November 1, 2021

IGNITE 8 : Reimagine Jobs

The future of work depends on green jobs, digital jobs and flexible jobs. Employment around the world is dramatically shifting. Globalisation, digitisation, automation and the COVID-19 pandemic mean it’s now time to reimagine jobs and ensure the most vulnerable people in society are included in the transition.

The virtual IGNITE8 conference by SPARK and IFC examines how women, refugees, and other vulnerable youth can play a key role in reimagining jobs across the Middle East, North Africa and Sub-Saharan Africa.

Check out the descriptions below and watch each panel session again in full.

Panel: New Green Entrepreneurship

Speakers: Richard van Hoolwerff (Emergi), Aline Bussmann (Cewas), Claudio Pedretti (Green Climate Venture), Sabrine Chennaoui (Monsapo)

Summary: The green entrepreneurship kicked off the IGNITE8 conference. This session was all about green entrepreneurship faced with its opportunities and challenges. Aline Bussmann, Claudio Pedretti, and Sabrine Chennaoui are three entrepreneurs who are part of a green movement. 

They have shared their challenges as green entrepreneurs and how to overcome those challenges. 

Green entrepreneurs are filling gaps where government and NGOs cannot, through marketing sustainable products that add to environmental and social justice. Nevertheless, green entrepreneurs are facing many challenges as they strive for the protection of the environment. The main challenge they face is education, lack of cultural backing or political support. Since those markets aren’t very developed, it is also very difficult to come up with a sustainable business model. 

 “Everyone told me it was a niche market, they don’t care if it is biodegradable, all they care about is the price. I had to do a lot of market research to know who my paying customers are.” – Sabrine Cheannauoi

The green market is a niche market where many people don’t know or don’t care about. However, green entrepreneurs (and their support organisations) are advocating a green revolution through the use of campaigning, communicating about the green movement, and educating their customers, policymakers, and other stakeholders about the benefits that their products bring. A green job is also seen as any job that tends to pre-set or is involved with the preservation or restoration of the environment. It’s time that people change their perception, this can only be done through a green revolution.

Panel: Women Entrepreneurs Moving Forward

Speakers: Ange Muyubira (Kaz’O’zah), Irvine Floréale Murame (Kazi-Interim/Infinity group), Gabrielle De Vliegher (SPARK), Iris Irumva (ITM SARL)

Summary: The green entrepreneurship session was followed by the women entrepreneurs. Ange Muyubira, Irvine Floréale Murame and Iris Irumva, who are three power women entrepreneurs in Sub Saharan Africa told their story. A women entrepreneur is facing many challenges. Challenges regarding finance, lack of support of family and balancing their private and work responsibilities.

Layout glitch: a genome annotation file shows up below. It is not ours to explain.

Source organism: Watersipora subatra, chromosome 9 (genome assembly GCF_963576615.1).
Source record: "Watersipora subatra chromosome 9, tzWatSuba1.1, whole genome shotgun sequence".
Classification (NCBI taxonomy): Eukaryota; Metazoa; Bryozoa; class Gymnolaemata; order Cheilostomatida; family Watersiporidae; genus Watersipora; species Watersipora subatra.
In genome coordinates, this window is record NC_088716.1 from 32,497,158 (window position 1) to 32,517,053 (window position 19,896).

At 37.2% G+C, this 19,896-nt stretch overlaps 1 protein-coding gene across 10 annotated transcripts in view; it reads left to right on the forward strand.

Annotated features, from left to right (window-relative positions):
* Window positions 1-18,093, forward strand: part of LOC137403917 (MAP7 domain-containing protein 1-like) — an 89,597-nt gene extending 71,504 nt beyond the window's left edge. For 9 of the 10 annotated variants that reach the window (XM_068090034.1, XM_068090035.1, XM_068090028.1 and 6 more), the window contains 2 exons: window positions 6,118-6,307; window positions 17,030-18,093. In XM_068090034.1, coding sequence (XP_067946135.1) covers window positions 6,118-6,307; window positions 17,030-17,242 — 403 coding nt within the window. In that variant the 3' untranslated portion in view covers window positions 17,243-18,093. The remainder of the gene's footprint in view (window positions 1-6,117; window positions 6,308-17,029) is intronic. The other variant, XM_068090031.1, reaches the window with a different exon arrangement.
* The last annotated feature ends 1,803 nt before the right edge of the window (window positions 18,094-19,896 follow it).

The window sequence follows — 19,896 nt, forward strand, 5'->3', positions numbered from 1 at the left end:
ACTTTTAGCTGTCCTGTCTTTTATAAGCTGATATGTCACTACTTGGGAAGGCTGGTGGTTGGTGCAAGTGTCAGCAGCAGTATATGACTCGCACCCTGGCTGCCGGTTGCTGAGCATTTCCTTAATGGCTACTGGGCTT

‘It is very demanding, however, the passion pushes me to do the extra work’. – Iris Irumva – Business and Career Coach, Mentor, Madagascar

Even though these challenges linked to family aspects seem to mostly affect women entrepreneurs, our panellists argue that women entrepreneurs should not be treated differently from their male peers. They want to succeed because of their competences, not because they are women. It is not about gender it is all about talent and competences. 

However, being a women entrepreneur also comes with its specific qualities, women are thinkers which can be turned into something positive.  Women can also multitask very easily which comes with all its advantages. Therefore, women bring feminine qualities to entrepreneurship that should be valued. They should not be told to ‘man up’ to succeed. They should ‘women up’ and be sure to stay true to their feminine selves. 

So how does the future of the female entrepreneurs look like and what support do they need. According to the three passionate entrepreneurs, it is always important to share and to network. Share our stories regarding what went well and what didn’t work out throughout the journey. In that way, we can help our future generation out and ensure that women can rely on each other. 

Panel: Investing in African Fragile States: Looking Forward

Speakers: Michel Botzung (IFC Kenia), Giima Lavaly (IFC Sierra Leone), Idil Abshir (IFC Kenia), Olivier Buyoya (IFC Abidjan)

Summary: The last session of the first day was about Investing in African Fragile states: Looking forward. In this session, Michel Botzung, Giima Lavaly and Olivier Buyoya shared a decade of lessons learned for investors and entrepreneurs and how to invest responsibly in African and conflict-affected states. The main difference between African fragile states and the rest of the world is that fragile states don’t have any safety net, where other parts do. 

When looking at creating jobs in fragile countries it is important to be adaptable. One of the things that mainly stood out of the session was that it is very important to be present in the market. It helps to understand the market and build pipelines when being on the ground. Due to their presence it becomes easier to understand the local context, conflict drivers and it gives the opportunity to engage early, seek partnerships and look beyond transactions to broaden the impact of the investment. Some barriers in fragile countries are weak sponsor capacity and the availability of finance. 

In many fragile countries, COVID-19 was just another crisis they faced. The work to improve the business environment, local capacity and access to finance must continue in order to help people get jobs and create livelihoods. Where COVID-19 brought a lot of difficulties it also brought new opportunities and hope. A lesson learned from COVID-19 is that people now understand that when the world is closing off, you need to rely on your own people. This means, working more often with local sponsors instead of internationals. Despite the challenges, there is hope!